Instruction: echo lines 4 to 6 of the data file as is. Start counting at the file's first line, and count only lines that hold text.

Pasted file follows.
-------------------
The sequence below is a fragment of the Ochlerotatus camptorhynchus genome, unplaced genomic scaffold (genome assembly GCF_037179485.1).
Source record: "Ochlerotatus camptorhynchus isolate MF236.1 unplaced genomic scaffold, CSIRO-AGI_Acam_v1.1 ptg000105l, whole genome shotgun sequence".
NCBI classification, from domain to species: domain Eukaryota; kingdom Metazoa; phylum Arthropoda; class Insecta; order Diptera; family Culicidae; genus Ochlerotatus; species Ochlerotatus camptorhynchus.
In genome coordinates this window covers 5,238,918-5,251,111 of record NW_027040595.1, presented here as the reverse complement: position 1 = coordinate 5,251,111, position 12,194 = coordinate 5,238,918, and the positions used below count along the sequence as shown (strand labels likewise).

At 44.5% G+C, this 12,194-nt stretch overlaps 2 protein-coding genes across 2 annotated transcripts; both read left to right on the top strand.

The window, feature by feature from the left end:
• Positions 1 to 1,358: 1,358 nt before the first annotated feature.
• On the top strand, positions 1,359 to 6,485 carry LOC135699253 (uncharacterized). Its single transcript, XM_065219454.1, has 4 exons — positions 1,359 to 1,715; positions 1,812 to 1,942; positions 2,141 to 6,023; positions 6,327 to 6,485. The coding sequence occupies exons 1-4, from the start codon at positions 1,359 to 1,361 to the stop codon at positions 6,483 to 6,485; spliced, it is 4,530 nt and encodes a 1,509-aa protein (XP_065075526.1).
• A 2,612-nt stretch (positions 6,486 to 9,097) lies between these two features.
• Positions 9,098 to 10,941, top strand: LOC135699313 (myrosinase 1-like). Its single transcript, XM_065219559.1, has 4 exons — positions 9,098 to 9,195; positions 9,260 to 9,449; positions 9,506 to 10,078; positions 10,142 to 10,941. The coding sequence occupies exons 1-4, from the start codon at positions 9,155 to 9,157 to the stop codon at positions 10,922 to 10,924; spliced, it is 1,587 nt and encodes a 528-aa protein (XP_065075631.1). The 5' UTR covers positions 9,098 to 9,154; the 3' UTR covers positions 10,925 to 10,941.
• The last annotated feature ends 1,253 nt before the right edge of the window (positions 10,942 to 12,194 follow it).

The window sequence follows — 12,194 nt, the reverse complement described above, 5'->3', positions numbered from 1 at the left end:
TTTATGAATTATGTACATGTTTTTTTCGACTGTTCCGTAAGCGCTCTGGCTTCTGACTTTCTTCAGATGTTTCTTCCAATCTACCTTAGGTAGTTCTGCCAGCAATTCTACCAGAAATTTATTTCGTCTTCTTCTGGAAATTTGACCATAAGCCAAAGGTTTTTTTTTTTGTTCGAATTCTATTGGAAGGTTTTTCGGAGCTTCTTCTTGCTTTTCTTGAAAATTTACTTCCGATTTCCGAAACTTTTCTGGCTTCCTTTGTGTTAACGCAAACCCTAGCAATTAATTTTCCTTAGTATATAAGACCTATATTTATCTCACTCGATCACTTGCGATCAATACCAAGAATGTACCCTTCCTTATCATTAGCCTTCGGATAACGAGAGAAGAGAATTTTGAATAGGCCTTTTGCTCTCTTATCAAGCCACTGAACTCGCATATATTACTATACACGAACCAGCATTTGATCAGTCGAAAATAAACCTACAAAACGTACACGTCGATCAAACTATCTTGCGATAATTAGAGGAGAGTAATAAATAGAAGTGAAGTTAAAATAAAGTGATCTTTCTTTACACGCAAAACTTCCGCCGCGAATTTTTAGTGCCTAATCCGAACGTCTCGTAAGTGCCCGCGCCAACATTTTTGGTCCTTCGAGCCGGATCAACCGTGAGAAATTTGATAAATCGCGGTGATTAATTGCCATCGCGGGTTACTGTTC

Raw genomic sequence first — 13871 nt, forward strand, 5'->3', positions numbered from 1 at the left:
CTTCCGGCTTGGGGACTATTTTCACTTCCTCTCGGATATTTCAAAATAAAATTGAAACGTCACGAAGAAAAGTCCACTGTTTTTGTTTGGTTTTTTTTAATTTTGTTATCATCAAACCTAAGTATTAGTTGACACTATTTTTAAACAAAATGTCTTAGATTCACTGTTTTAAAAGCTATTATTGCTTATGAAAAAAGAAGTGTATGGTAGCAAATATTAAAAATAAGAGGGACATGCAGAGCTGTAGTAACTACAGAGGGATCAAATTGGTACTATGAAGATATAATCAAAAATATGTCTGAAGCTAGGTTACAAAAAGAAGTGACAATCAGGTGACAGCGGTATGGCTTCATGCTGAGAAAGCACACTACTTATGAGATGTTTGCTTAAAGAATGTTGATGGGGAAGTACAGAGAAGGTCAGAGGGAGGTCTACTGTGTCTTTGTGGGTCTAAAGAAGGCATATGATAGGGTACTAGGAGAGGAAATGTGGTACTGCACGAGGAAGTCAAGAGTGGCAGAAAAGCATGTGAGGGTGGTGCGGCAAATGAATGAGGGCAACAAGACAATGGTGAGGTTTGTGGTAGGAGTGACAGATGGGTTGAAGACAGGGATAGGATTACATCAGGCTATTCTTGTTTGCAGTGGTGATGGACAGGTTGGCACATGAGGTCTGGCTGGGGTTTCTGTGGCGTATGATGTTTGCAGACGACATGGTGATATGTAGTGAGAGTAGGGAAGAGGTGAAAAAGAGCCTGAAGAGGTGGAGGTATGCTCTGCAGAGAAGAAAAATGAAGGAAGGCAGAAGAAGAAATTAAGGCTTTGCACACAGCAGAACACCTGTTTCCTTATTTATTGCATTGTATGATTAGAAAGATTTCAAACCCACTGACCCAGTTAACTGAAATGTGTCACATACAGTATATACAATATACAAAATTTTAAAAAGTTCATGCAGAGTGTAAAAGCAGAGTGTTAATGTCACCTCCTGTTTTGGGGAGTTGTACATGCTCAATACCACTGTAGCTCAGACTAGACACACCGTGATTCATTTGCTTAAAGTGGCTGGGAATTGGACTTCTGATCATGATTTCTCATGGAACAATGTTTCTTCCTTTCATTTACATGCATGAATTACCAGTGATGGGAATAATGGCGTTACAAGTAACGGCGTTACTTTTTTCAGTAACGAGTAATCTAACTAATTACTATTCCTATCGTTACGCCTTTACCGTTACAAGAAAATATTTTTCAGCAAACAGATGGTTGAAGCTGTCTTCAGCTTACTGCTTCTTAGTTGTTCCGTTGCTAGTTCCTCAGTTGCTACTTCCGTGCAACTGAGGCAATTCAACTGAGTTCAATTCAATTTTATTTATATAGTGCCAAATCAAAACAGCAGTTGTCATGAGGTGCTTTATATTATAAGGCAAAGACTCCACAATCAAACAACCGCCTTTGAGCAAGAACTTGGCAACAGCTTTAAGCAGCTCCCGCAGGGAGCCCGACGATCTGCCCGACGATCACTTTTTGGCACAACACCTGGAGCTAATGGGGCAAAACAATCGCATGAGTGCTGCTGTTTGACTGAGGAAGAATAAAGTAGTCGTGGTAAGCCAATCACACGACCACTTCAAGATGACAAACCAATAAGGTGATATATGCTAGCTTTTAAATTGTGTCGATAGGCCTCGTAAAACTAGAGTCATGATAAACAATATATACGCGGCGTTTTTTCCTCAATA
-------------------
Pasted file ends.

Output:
In genome coordinates this window covers 5,238,918-5,251,111 of record NW_027040595.1, presented here as the reverse complement: position 1 = coordinate 5,251,111, position 12,194 = coordinate 5,238,918, and the positions used below count along the sequence as shown (strand labels likewise).

At 44.5% G+C, this 12,194-nt stretch overlaps 2 protein-coding genes across 2 annotated transcripts; both read left to right on the top strand.

The window, feature by feature from the left end: